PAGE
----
The Centers for Disease Control and Prevention (CDC) effectively gave up trying to keep track of coronavirus, admitting it had failed to do so months ago, according to documents obtained by Forbes.
'Most jurisdictions have been forced to abandon monitoring because the number of monitorees exceeds the capacity...As a result, critical data for CDC to inform and guide public health response to Covid-19 is unavailable,' representatives for the agency wrote in a June contract with a third party intended to build a new disease surveillance system.
When CDC was inking the deal with Mitre, a research and the development firm to which the government farms out many of its most sci-fi projects, officials were claiming that their broad testing and data collection were responsible for the steep rise in cases numbers in parts of the US.
And for the several weeks leading up to the Mitre deal, the CDC was still proporting that its data was the the scaffolding on which President Trump's reopening plan was built.
But the Mitre contract's language suggests that one of the world's most advanced disease monitoring systems had failed long before its staff - top scientists in the nation - admitted it.
The CDC admitted in its deal with private company Mitre in June that its disease monitors were unable to keep up with the spread of COVID-19 - but sang a different tune publicly
In the early months of the year, Americans waited on the word of the CDC anxiously, wondering when the agency would announce the arrival of coronavirus in their country, in their state, their county, or their town.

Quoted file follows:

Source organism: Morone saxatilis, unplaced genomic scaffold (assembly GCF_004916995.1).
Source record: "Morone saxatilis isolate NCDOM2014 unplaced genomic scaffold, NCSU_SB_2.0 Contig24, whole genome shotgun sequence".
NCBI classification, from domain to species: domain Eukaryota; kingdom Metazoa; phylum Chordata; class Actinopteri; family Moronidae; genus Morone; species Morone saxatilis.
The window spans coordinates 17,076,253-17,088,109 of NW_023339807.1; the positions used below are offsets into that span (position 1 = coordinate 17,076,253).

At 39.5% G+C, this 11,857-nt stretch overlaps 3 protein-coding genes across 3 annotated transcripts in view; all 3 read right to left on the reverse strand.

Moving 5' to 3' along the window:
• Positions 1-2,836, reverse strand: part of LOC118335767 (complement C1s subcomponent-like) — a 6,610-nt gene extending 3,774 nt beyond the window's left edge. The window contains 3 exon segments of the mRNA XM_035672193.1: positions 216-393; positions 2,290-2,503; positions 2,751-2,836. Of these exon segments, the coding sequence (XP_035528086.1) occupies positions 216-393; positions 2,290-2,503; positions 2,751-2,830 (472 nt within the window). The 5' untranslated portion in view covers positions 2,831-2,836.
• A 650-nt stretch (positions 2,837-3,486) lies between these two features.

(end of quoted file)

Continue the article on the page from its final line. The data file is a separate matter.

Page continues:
It didn't take long for the rumor mill to outpace the official tally, or for the outbreak itself to surpass the ability of experts to identify every infection, its source and possible next victim.
By late February, the CDC confirmed that transmissions were happening via 'community spread,' meaning that coronavirus was infecting people who had not left the country, or come into contact with friends, family or colleagues who had.
Still, the agency had shipped out its first batches of coronavirus tests and planned to at the very least keep count of the number of cases and deaths in US states via its flu surveillance system.
But it quickly became clear that the years-old system wasn't keeping up with the pandemic as well as algorithms employed by tech savvy and state-of-the-art institutions like Johns Hopkins University.
So officials reached out to Mitre, which was hardly new to taking on tall orders